Sonoporation in developmental biology

Sho Ohta, Kentaro Suzuki, Shinichi Miyagawa, Yukiko Ogino, Mylah Villacorte, Yoshihiro Wada, Gen Yamada

Research output: Chapter in Book/Report/Conference proceedingChapter

3 Citations (Scopus)


Recent, molecular biology techniques have accomplished a large contribution to developmental biology. Especially, gene transduction techniques are indispensable to study the roles of regulatory genes underlying embryogenesis. Replication-competent retroviruses, transfection with lipofection and an in ovo electroporation have been established as gene transduction techniques for embryos. (Yamada et al., 1997; Muramatsu et al., 1998; Fukuda et al., 2000; Iba, 2000; Nakamura et al., 2000). Particularly, in ovo electroporation for chick embryos has been recognized as a powerful method to efficiently induce exogenous genes into target cells or tissues, and it has been widely utilized to investigate their functions during embryonic development. Because the electric current tend to affect mainly the epithelial cells of the embryo, in ovo electroporation is suitable for the studies of neurogenesis and neuronal differentiation. In fact, large number of information relating to neuronal development has been brought from the studies using in ovo electroporation (Okafuji et al., 1999; Nakamura and Funahashi, 2001).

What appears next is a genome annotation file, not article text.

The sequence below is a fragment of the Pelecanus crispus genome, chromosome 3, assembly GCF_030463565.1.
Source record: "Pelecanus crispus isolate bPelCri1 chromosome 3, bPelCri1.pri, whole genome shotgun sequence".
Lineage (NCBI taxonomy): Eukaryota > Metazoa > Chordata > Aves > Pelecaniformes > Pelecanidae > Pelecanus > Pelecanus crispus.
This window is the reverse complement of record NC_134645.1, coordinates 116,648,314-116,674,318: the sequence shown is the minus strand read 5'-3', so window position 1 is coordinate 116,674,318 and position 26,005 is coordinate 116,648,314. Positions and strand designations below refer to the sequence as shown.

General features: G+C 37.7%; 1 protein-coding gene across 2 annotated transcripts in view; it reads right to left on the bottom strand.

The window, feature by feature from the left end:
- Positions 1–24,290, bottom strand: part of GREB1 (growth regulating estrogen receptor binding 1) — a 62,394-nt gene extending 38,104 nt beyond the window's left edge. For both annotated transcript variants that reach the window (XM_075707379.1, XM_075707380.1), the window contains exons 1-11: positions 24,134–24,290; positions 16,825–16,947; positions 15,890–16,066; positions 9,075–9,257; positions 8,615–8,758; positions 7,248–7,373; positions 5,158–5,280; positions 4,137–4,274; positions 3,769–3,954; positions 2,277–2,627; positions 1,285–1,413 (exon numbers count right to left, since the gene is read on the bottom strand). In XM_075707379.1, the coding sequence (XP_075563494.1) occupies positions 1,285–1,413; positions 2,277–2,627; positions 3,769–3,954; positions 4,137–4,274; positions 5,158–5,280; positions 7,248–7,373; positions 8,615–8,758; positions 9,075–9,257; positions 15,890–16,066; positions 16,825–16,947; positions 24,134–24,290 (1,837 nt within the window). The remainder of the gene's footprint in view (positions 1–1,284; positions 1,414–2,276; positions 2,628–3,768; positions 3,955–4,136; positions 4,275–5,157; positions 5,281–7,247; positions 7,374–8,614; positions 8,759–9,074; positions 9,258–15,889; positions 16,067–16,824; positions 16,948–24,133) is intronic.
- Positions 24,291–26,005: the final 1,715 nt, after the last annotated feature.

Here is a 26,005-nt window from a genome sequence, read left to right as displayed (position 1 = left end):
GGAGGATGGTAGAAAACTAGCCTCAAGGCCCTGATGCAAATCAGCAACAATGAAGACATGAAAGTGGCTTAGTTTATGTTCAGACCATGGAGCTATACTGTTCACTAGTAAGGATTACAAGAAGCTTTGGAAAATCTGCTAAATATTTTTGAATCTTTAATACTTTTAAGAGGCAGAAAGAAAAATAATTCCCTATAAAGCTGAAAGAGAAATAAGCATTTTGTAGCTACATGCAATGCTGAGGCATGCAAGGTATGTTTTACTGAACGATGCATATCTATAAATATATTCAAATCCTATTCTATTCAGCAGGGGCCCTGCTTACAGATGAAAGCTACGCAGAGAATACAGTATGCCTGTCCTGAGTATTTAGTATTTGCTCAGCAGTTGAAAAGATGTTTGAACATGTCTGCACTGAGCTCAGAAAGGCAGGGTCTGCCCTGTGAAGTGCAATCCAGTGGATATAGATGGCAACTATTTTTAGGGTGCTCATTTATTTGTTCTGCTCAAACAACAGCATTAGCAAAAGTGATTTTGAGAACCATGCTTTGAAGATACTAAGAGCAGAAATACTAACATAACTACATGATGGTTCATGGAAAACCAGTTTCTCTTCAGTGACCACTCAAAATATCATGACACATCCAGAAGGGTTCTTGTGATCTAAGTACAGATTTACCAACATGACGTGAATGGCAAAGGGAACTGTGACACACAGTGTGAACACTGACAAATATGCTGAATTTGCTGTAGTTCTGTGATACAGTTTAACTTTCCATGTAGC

Original languageEnglish
Title of host publicationElectroporation and Sonoporation in Developmental Biology
PublisherSpringer Japan
Number of pages10
ISBN (Print)9784431094265
Publication statusPublished - Dec 1 2009
Externally publishedYes

All Science Journal Classification (ASJC) codes

  • Materials Science(all)
  • Chemistry(all)


Dive into the research topics of 'Sonoporation in developmental biology'. Together they form a unique fingerprint.

Cite this